Links are still the most potent search engine ranking signal so it’s no surprise that many big brands hire SEO companies to “build links” for them. Links however, are not something you are supposed to create artificially. Search engine expect them to occur organically. One of the best ways a well-established enterprise can generate meaningful links is by leveraging its biggest asset – the brand.
In this article I will highlight a few of my favourite brand-based link building tactics.
If you are a big brand then you’re guaranteed to have people using your logo to make their own site look better and more important. Part of your branding policy should be a recommendation that placement of logo online should include a link to your brand’s website. Each instance of your logo placed somewhere on the web is a link opportunity for your website.
The first step is to find them all.
For this task I used a Chrome extension http://goo.gl/6oDqQ which allowed me to find all instances of my logo online with a right-click lookup.
Here’s a screenshot from the results page showing logos being used on various domains:
Many of the above are valid link opportunities. For even more detailed results I can click on “Show more sizes”. Here’s an example of that same search for a very big brand – Fuji Xerox: http://goo.gl/6thD1
Once you identify all websites which display your logo but do not link you can organise them in order of priority (as there may be many). I suggest you consider the following:
- Quality of the page (PageRank, MozRank)
- Quality of domain (Domain Authority, Flow Metrics)
- Number of outbound links on that page
- Context of the page
Big brands are frequently referenced online in various contexts, but most of the time it’s a simple brand mention with no link back to the main website. This could be due to the fact that the author had no means to create a link, or simply chose not to.
The idea is to find the most significant mentions and evaluate them on the basis of link potential, placement likelihood and sometimes even freshness.
Google Alerts are a great way to discover any new brand mentions online and evaluate whether this is a sound link opportunity or not. To dig deeper you can always use Google search and adjust date range to look further in time. Remember to use brand variations, especially if you have two or more words in your company or product name.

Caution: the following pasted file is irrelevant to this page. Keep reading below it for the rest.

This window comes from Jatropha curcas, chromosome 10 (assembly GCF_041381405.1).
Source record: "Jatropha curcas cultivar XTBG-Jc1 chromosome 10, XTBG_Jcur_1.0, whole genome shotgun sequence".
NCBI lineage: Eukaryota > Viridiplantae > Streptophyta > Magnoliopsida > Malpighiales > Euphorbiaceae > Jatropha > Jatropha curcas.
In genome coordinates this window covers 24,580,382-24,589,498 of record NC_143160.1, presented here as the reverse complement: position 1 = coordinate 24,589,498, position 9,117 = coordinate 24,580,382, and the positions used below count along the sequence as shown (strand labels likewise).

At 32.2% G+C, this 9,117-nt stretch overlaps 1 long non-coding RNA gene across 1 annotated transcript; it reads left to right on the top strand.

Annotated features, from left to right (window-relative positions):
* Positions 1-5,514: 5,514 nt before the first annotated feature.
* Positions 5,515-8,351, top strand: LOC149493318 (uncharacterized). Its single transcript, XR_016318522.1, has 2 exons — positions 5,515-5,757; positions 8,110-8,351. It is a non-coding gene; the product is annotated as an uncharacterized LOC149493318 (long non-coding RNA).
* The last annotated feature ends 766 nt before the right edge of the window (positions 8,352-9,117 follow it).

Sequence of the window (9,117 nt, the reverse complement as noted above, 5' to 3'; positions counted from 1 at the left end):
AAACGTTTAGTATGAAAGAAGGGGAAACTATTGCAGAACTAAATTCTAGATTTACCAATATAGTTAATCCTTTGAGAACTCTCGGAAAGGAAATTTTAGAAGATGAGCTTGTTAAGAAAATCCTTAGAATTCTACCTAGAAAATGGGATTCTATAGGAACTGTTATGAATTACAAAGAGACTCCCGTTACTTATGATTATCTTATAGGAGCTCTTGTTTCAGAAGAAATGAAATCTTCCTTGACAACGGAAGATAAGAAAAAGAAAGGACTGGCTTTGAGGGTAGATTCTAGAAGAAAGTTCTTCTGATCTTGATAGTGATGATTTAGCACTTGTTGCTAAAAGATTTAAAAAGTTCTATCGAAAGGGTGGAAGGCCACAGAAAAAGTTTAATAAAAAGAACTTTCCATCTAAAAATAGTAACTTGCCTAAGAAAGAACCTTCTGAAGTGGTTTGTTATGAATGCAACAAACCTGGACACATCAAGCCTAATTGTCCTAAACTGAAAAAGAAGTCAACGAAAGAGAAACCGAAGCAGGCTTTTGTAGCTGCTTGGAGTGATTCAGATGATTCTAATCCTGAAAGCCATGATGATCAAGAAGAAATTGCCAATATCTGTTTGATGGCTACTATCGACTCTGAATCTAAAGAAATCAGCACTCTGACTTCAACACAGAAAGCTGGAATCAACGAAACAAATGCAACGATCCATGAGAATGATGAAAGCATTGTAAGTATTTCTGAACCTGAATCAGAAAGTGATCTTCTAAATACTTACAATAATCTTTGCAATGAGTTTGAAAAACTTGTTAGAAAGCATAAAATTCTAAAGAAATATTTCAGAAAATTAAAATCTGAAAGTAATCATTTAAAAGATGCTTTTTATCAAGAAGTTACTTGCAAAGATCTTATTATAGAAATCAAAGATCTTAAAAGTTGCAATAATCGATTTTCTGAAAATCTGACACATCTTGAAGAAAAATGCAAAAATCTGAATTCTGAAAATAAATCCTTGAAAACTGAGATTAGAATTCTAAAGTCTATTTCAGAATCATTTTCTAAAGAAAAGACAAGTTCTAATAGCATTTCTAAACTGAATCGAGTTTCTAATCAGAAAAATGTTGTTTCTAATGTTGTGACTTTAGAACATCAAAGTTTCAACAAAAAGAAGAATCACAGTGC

When requesting links from webmasters your chances to score a link will be higher if you give them a valid reason for that link to exist. Start your email by thanking them for mentioning you and send them a link to a report, page or PDF relevant to the story or nicely ask them to link to the product they talked about.
Naturally, just like with logo placement strategy, evaluate your link opportunities by sorting them by quality. You’d much rather get a link from a government website than from an archived forum page.
Webmasters and web users will sometimes simply paste the URL to your website without hyperlinking it. It’s perfectly fine to reach out to them and ask for a live link, however if they are unable to do so or not replying to your email it’s time to move on. Keep a record of who you’ve already contacted so you don’t double up on it, especially if you have a team of people working on links.
Finding brand advocates
Kate Morris wrote a great article on how to link build through discovering brand advocates. Rather than recycling what Kate already said, I’ll leave you with a little tool I’ve developed for this very reason and point to this article which outlines a neat little tactic I developed for utilising Twitter follower base to earn links.